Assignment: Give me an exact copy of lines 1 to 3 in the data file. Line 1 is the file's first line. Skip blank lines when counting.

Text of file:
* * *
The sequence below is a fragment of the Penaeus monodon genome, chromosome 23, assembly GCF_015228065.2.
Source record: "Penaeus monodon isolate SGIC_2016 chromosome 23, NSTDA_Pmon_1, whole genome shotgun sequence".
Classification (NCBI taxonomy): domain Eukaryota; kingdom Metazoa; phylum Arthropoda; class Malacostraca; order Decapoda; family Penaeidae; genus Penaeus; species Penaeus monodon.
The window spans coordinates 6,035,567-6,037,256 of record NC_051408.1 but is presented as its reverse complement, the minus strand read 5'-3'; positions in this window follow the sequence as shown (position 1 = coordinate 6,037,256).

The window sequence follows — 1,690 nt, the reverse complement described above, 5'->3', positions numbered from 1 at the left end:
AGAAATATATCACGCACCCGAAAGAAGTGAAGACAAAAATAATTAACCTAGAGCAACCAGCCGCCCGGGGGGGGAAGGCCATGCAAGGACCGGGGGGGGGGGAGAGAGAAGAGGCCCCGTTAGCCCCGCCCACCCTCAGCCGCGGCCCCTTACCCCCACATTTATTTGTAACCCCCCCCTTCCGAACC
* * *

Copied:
The sequence below is a fragment of the Penaeus monodon genome, chromosome 23, assembly GCF_015228065.2.
Source record: "Penaeus monodon isolate SGIC_2016 chromosome 23, NSTDA_Pmon_1, whole genome shotgun sequence".
Classification (NCBI taxonomy): domain Eukaryota; kingdom Metazoa; phylum Arthropoda; class Malacostraca; order Decapoda; family Penaeidae; genus Penaeus; species Penaeus monodon.